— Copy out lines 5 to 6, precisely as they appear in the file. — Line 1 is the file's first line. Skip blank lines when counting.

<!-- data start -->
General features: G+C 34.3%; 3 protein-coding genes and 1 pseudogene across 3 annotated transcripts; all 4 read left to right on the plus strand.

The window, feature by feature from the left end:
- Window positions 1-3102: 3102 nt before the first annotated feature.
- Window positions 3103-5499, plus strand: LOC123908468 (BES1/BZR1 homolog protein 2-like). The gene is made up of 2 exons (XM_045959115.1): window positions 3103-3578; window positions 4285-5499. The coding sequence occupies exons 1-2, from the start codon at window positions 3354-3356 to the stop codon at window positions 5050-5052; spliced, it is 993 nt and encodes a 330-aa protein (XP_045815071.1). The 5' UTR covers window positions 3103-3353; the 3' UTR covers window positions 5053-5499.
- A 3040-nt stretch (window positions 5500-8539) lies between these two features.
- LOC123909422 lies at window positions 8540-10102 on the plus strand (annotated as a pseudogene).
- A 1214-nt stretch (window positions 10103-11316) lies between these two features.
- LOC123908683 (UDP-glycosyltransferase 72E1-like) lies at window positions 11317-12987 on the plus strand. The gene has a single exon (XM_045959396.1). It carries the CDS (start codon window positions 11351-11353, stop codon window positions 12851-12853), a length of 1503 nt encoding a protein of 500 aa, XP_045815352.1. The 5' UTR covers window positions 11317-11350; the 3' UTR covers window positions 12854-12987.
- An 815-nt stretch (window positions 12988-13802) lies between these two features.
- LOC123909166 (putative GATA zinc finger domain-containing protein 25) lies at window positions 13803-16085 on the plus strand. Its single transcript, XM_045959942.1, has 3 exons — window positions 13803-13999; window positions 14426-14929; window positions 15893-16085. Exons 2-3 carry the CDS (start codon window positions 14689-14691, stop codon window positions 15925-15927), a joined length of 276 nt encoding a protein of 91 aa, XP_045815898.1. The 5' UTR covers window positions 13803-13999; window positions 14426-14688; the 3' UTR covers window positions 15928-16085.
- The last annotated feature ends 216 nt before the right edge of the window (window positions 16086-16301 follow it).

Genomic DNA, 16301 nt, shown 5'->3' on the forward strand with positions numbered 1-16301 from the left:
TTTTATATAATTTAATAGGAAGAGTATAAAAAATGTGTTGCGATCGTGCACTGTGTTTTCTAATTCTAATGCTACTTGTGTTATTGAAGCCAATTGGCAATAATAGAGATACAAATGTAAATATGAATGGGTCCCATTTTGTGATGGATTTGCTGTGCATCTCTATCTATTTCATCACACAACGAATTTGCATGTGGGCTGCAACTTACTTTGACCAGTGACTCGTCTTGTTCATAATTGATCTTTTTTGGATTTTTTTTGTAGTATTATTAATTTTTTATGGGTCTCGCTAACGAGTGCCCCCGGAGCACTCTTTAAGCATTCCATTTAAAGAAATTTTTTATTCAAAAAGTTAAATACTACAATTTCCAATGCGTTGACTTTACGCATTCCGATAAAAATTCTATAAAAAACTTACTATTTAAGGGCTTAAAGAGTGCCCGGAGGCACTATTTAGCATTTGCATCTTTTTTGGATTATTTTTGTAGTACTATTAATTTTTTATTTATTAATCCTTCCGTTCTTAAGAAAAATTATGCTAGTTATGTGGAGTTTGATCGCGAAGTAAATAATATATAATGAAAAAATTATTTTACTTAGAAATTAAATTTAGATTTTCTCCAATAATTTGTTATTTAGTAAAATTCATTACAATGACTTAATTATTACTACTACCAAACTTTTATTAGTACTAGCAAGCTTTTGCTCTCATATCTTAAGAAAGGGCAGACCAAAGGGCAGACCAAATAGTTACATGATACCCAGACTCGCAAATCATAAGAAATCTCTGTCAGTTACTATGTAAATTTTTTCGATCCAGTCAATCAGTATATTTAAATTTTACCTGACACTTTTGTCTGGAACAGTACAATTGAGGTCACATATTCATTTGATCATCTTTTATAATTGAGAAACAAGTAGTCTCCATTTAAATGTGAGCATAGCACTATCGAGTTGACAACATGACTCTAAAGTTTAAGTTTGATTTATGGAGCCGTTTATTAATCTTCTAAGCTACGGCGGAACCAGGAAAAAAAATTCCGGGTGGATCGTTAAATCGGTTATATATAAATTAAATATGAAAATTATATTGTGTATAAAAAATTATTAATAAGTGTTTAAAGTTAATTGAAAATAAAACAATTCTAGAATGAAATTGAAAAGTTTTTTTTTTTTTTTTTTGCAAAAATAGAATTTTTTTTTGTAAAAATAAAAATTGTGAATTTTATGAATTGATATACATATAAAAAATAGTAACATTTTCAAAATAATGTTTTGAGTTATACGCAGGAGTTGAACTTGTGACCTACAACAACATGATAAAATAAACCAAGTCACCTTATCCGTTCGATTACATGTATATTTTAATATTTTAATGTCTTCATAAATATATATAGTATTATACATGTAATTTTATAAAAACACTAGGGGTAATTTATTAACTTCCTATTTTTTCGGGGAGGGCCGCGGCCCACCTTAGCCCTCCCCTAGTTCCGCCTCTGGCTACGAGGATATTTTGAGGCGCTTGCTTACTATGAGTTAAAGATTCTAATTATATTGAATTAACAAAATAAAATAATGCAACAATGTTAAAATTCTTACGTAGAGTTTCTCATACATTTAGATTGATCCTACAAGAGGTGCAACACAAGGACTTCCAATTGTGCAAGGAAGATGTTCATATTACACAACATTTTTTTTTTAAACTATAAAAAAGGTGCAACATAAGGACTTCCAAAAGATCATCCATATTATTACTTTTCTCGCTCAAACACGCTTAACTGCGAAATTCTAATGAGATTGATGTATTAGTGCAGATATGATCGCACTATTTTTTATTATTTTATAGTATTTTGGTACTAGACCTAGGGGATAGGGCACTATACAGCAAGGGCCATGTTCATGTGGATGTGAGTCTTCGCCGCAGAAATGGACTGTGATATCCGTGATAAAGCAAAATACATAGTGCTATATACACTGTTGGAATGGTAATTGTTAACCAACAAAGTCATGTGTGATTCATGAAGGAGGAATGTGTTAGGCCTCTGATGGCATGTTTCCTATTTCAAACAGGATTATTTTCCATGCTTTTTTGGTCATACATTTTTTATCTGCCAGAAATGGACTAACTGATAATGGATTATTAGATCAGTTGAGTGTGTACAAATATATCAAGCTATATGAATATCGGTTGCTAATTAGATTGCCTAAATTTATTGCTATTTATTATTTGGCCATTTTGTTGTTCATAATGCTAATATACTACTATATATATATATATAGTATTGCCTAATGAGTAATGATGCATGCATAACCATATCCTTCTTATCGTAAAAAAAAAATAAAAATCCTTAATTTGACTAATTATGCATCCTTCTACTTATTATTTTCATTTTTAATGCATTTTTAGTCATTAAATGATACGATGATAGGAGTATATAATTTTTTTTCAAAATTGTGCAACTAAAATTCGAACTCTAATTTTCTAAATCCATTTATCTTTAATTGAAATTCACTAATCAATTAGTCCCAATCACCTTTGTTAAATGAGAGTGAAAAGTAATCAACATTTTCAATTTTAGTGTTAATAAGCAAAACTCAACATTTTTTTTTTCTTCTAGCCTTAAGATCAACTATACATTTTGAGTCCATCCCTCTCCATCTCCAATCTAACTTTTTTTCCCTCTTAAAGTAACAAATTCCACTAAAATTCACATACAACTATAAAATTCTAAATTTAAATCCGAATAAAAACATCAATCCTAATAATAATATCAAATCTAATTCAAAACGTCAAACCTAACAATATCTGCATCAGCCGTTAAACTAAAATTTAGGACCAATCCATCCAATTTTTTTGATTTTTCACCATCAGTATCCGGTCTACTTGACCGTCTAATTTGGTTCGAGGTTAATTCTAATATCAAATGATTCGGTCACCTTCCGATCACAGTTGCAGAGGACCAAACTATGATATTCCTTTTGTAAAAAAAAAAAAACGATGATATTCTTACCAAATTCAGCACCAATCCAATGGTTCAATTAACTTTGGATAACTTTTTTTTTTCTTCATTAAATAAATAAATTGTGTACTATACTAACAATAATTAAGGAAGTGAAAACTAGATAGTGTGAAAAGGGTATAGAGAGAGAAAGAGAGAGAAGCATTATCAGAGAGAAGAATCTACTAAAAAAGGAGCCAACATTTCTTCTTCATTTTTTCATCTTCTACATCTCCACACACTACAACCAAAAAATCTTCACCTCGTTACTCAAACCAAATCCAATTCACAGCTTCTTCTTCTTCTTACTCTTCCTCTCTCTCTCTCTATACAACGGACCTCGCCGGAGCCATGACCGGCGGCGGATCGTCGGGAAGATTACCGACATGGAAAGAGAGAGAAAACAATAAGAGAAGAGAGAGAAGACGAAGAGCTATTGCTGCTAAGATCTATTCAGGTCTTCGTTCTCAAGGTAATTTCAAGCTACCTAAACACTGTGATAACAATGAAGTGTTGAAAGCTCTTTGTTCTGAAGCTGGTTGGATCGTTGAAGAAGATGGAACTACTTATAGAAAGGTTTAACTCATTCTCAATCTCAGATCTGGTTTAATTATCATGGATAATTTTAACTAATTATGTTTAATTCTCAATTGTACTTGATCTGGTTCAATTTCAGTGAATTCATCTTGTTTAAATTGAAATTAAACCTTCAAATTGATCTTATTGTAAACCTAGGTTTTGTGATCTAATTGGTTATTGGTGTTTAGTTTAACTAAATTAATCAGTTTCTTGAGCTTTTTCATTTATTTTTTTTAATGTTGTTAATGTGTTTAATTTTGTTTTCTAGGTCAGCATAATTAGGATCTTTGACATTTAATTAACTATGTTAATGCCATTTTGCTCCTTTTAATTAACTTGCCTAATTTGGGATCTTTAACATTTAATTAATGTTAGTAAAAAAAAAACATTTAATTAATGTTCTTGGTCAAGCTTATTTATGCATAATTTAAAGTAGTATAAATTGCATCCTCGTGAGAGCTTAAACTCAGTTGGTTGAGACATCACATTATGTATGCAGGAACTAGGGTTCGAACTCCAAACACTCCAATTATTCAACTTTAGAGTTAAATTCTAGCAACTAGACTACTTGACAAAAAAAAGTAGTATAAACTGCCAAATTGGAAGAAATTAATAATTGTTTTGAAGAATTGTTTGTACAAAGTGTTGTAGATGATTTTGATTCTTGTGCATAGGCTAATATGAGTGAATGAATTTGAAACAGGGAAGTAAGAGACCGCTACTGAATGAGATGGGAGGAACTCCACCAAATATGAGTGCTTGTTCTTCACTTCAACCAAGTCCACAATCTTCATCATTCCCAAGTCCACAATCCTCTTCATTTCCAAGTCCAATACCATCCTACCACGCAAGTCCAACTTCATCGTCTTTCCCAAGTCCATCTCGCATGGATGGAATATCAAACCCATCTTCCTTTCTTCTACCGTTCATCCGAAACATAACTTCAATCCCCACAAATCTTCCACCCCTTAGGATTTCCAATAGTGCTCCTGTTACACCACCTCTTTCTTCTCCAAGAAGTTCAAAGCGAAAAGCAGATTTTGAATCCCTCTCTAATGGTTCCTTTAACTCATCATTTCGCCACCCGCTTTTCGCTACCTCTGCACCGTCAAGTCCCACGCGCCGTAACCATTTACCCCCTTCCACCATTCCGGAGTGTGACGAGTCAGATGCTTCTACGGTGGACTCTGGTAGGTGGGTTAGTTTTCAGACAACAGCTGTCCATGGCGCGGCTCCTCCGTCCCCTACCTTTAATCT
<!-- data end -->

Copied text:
- A 3040-nt stretch (window positions 5500-8539) lies between these two features.
- LOC123909422 lies at window positions 8540-10102 on the plus strand (annotated as a pseudogene).